Leverett opens arms to new homeowners through growing assistance program

For The Recorder
Published: 7/3/2017 11:23:52 PM

LEVERETT — Following a divorce in which her husband kept the family’s dwelling, Jennifer Thornton spent more than a year living in apartments while searching for a new home where she and her two children could live.

Thornton said she wasn’t sure she could buy a home, especially understanding she would have to make a significant down payment. But when Thornton learned that Leverett was accepting applications for a new program that would provide assistance for homebuyers, she saw the possibility of becoming a homeowner.

In 2015, Thornton was one of the first three people selected, through a lottery, to participate in a mortgage buy-down program known as the Leverett Homeownership Assistance Program, allowing her to purchase a home in the rural community for up to $250,000 and receive a downpayment for up to 20 percent, or $50,000. Within two months, she identified a home within the price range and moved to town.

“Finding a beautiful home in Leverett where I feel grounded and autonomous and can offer stability and space to my family would not have happened without the assistance program,” Thornton said.

Now, two years later, town officials, including members of the Leverett Affordable Housing Trust, are continuing the program that helps families who otherwise would not be able to live in town, and are keeping these properties affordable in perpetuity.

Barbara Carulli, chairwoman of the Leverett Affordable Housing Trust, said additional funding for the program was provided at this year’s annual Town Meeting. The money will enable three more families the chance to get into homes with a maximum value of $270,000.

“The buy-down program is at least creating a small number of permanently affordable homes,” Carulli said.

The program is also maintaining the town’s economic diversity and ensuring that young families, many with school-age children, can live in Leverett, Carulli said.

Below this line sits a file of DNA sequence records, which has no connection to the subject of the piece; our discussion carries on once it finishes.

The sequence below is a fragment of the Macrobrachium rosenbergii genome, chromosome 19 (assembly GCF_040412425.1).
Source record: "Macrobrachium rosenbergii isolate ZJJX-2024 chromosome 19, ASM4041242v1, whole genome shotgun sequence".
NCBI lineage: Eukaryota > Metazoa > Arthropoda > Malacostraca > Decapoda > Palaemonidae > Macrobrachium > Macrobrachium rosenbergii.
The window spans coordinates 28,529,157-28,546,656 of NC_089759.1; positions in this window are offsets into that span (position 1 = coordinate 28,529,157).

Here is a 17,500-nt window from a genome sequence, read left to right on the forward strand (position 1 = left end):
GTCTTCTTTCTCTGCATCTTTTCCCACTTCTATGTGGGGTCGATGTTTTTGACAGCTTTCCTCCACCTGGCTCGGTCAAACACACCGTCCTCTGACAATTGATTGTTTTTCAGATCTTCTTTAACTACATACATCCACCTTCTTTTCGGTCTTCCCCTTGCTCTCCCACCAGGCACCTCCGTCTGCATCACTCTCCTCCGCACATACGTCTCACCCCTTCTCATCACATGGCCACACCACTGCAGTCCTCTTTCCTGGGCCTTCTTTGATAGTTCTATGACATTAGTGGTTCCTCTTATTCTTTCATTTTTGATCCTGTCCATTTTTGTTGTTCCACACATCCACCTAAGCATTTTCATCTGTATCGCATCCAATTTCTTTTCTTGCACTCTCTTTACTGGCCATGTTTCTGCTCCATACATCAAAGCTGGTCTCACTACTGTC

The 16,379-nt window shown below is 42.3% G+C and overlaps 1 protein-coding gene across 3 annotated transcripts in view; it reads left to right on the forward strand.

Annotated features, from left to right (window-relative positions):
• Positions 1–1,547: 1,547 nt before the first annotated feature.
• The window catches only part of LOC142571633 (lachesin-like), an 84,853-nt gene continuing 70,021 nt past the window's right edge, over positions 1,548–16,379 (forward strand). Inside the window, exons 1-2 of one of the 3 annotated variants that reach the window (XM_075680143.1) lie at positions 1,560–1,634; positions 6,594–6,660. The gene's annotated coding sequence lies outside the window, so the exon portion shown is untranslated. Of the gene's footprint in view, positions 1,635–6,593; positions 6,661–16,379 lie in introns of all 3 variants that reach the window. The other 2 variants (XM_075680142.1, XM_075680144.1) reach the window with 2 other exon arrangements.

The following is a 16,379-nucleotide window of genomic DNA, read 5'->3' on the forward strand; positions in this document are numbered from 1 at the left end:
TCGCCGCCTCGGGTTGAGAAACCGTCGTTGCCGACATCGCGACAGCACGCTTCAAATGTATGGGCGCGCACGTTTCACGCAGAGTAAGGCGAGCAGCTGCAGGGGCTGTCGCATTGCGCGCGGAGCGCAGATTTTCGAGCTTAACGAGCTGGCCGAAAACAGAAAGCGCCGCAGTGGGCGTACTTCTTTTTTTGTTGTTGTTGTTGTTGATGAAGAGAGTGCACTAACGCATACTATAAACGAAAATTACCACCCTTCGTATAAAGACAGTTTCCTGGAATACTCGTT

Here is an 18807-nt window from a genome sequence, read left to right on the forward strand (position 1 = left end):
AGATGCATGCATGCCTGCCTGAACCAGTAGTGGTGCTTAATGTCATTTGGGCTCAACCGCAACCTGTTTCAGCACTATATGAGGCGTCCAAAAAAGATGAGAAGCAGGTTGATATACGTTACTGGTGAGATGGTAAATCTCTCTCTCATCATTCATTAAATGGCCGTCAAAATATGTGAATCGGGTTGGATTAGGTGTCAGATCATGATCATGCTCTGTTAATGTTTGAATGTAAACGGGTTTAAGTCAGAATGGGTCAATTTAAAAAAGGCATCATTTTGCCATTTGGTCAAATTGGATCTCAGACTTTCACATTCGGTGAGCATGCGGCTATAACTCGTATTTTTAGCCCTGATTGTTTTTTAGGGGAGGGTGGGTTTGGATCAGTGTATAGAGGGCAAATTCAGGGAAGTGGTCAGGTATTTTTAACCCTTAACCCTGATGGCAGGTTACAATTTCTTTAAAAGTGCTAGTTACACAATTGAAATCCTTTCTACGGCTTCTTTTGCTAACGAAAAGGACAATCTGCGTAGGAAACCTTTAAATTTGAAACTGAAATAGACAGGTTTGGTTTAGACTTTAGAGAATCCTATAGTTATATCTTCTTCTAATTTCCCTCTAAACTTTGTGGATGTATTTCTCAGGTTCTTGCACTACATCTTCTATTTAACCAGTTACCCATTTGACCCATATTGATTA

The homeownership assistance program includes the mortgage buy-down developed by the Selectboard, the town’s own covenant that keeps the homes affordable, even if they are later resold, and the hiring of the Franklin County Regional Housing Authority to administer it.

The housing authority determines eligibility of families. Those eligible can make no more than 100 percent of the area median income, which for a one-person family means earning $50,260, a two-person family $57,440, a three-person $64,620 and a four-person $71,800.

Interested families can apply this summer, with two lotteries planned, one for those who don’t have ties to the town, and the other a “local preference” lottery for people who work in the community or have parents or children who already live in Leverett.

In addition, a new program, the Down Payment Assistance Program, which began May 1, offers a first come, first served opportunity for a zero-interest loan, for up to 5 percent of the purchase price of a house that only has to be repaid upon the sale or transfer of the property. While this has the eligibility requirements, there is no permanent deed restriction keeping a home affordable, and properties for up to $280,000 can be purchased.

Both programs were developed after town officials had been working for several years to bring affordable housing projects to Leverett.

Beginning nearly a decade ago, the town began setting aside money for the purpose, but faced obstacles, such as in 2014, when Habitat for Humanity, which had explored developing a duplex on Cave Hill Road, backed out because of challenges of not having public water and sewer and access to public transportation. In 2015, Town Meeting transferred $160,000 from the Community Preservation Account to launch the homeownership program for up to four homebuying families. An additional $250,000 was put into the affordable housing programs at this year’s annual Town Meeting.

Carulli said she believes the programs can be a model for other towns.

“Leverett is one of many small rural towns in western Massachusetts that don’t have the infrastructure for being logical and appropriate places for affordable housing,” Carulli said.

More information can be found on the town website at bit.ly/2tGm49m or by calling the housing authority at 413-863-9781, ext. 151.


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